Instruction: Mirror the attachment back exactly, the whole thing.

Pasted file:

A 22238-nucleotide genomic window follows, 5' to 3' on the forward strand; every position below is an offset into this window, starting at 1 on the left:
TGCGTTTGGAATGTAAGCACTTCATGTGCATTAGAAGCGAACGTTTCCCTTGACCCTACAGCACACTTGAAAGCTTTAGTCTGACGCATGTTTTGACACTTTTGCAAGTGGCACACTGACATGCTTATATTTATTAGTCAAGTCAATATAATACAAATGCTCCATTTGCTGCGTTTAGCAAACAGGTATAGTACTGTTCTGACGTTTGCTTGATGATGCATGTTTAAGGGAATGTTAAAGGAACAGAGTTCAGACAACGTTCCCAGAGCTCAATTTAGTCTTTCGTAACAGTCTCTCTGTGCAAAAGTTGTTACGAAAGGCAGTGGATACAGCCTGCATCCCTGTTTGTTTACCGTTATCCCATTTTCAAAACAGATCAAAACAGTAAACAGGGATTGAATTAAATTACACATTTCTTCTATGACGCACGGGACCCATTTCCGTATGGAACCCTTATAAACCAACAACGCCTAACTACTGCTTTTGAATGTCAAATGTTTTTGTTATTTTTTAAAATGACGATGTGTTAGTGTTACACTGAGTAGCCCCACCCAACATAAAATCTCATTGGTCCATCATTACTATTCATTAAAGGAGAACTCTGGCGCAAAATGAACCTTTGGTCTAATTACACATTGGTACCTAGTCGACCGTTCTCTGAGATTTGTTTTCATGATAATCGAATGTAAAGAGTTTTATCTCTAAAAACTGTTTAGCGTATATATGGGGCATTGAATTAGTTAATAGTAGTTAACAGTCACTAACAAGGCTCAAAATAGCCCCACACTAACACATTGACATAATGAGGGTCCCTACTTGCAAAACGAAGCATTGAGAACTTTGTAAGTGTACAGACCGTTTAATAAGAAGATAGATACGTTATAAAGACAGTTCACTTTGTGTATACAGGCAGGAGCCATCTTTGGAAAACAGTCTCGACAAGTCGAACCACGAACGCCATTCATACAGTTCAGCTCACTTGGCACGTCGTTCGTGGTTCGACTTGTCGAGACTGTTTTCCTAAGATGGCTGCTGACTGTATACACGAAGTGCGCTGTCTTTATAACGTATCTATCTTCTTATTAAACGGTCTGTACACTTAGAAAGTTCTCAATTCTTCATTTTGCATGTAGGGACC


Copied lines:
A 22238-nucleotide genomic window follows, 5' to 3' on the forward strand; every position below is an offset into this window, starting at 1 on the left:
TGCGTTTGGAATGTAAGCACTTCATGTGCATTAGAAGCGAACGTTTCCCTTGACCCTACAGCACACTTGAAAGCTTTAGTCTGACGCATGTTTTGACACTTTTGCAAGTGGCACACTGACATGCTTATATTTATTAGTCAAGTCAATATAATACAAATGCTCCATTTGCTGCGTTTAGCAAACAGGTATAGTACTGTTCTGACGTTTGCTTGATGATGCATGTTTAAGGGAATGTTAAAGGAACAGAGTTCAGACAACGTTCCCAGAGCTCAATTTAGTCTTTCGTAACAGTCTCTCTGTGCAAAAGTTGTTACGAAAGGCAGTGGATACAGCCTGCATCCCTGTTTGTTTACCGTTATCCCATTTTCAAAACAGATCAAAACAGTAAACAGGGATTGAATTAAATTACACATTTCTTCTATGACGCACGGGACCCATTTCCGTATGGAACCCTTATAAACCAACAACGCCTAACTACTGCTTTTGAATGTCAAATGTTTTTGTTATTTTTTAAAATGACGATGTGTTAGTGTTACACTGAGTAGCCCCACCCAACATAAAATCTCATTGGTCCATCATTACTATTCATTAAAGGAGAACTCTGGCGCAAAATGAACCTTTGGTCTAATTACACATTGGTACCTAGTCGACCGTTCTCTGAGATTTGTTTTCATGATAATCGAATGTAAAGAGTTTTATCTCTAAAAACTGTTTAGCGTATATATGGGGCATTGAATTAGTTAATAGTAGTTAACAGTCACTAACAAGGCTCAAAATAGCCCCACACTAACACATTGACATAATGAGGGTCCCTACTTGCAAAACGAAGCATTGAGAACTTTGTAAGTGTACAGACCGTTTAATAAGAAGATAGATACGTTATAAAGACAGTTCACTTTGTGTATACAGGCAGGAGCCATCTTTGGAAAACAGTCTCGACAAGTCGAACCACGAACGCCATTCATACAGTTCAGCTCACTTGGCACGTCGTTCGTGGTTCGACTTGTCGAGACTGTTTTCCTAAGATGGCTGCTGACTGTATACACGAAGTGCGCTGTCTTTATAACGTATCTATCTTCTTATTAAACGGTCTGTACACTTAGAAAGTTCTCAATTCTTCATTTTGCATGTAGGGACC